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‘Saying No’. Tough Love for Product Managers

May 12, 2014

4 minute read

As a product manager you’re bombarded with ideas from every possible angle. At the intersection between business, technology and customers, everything from brainwaves to demands makes its way to your desk. These ideas are your friends – many of them will help you to build products that your users will love. But it’s your job to figure out which ideas are better than others.

One of the hardest jobs of the product manager is more often than not saying ‘no’. There are many reasons why you might need to say no to a customer, a colleague and even your boss. Here we take you through how you can make it a little easier at any stage in the product management process.

Round 1: Product vision and KPIs

Before it gets a yea or nay from product management, the first test for every new idea should be the product vision. But the highest-level strategy for your product is not the same as the whims of your CEO. Getting your product vision committed to text and available for everyone in your team to see is the best justification for what makes it to development. KPIs help you to quantify those decisions and are one of your best weapons when turning down an idea that might sound good but just isn’t geared towards your business’s growth.

Round 2: Product backlog

Even if an idea seems to meet your product vision, you can’t be certain based on an initial suggestion alone. It would be great if you could properly interview the mastermind of every promising idea but you just don’t have the time. Instead, your product backlog is an important incubator to figure out whether something really should be built. When you capture ideas in ProdPad, you can pull upon the resources of your entire team to figure out the pros and cons. What’s more, in bringing different people in your company together to discuss the merits of an idea someone else might just say no before you have to.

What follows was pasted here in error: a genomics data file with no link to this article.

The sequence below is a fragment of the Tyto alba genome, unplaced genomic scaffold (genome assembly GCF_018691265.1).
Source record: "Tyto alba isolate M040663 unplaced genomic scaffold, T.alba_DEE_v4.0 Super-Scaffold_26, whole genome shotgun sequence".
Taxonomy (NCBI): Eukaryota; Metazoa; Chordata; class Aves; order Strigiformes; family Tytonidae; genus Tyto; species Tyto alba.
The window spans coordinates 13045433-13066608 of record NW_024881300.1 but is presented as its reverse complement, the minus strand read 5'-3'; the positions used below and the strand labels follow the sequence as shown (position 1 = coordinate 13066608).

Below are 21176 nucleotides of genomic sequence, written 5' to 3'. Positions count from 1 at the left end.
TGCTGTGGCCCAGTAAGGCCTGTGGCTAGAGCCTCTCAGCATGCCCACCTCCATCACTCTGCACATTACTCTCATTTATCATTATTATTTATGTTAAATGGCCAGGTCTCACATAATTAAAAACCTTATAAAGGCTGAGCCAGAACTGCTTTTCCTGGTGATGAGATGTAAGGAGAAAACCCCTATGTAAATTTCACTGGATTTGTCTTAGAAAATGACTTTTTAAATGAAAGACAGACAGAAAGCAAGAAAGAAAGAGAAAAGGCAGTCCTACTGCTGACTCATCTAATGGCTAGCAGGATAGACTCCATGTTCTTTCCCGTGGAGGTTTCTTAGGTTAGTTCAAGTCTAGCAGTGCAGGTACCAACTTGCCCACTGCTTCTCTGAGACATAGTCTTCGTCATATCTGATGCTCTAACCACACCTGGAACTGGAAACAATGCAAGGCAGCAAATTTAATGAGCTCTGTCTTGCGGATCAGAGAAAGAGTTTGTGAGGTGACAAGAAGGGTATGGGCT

Round 3: Roadmap

If an idea makes it through your initial qualification tests, the next decision you need to make is how this idea stands up against other epics on your product roadmap. Your roadmap might detail your planned developments for anything from a 12 month to a five-year period, with longer terms plans being much less specific than near term projects. Even if you think an idea is a fit, your roadmap can help you provide a strong justification for why something is a yes or no just now. All product management decisions are relative, and your roadmap is the best way to make this clear to your customers and colleagues.

Round 4: Voting

Another way you can make use of the rest of your team to decide whether a feature should be built is via direct voting. If you want to gauge the reaction of others to a possible new development, just ask! Votes provide a quick and effective way to determine the popularity of an idea, and rationales for or against its development can come from anyone in your team. Democratic decisions are much easier swallowed than product management decrees.

Following good product management processes can help you identify when to say yes and when to say no, and support those decisions both internally and externally. Allowing your colleagues and customers insight into product strategy can help you to say no, without having to say no. When everybody is aligned to the same goals, tough love from product managers is a lot less tough.

If you’d like to find out more about applying best practice, read our comprehensive guide on the 7 pillars of product management process.

And if you’re not already a ProdPad user, you can sign up for a completely free trial today.

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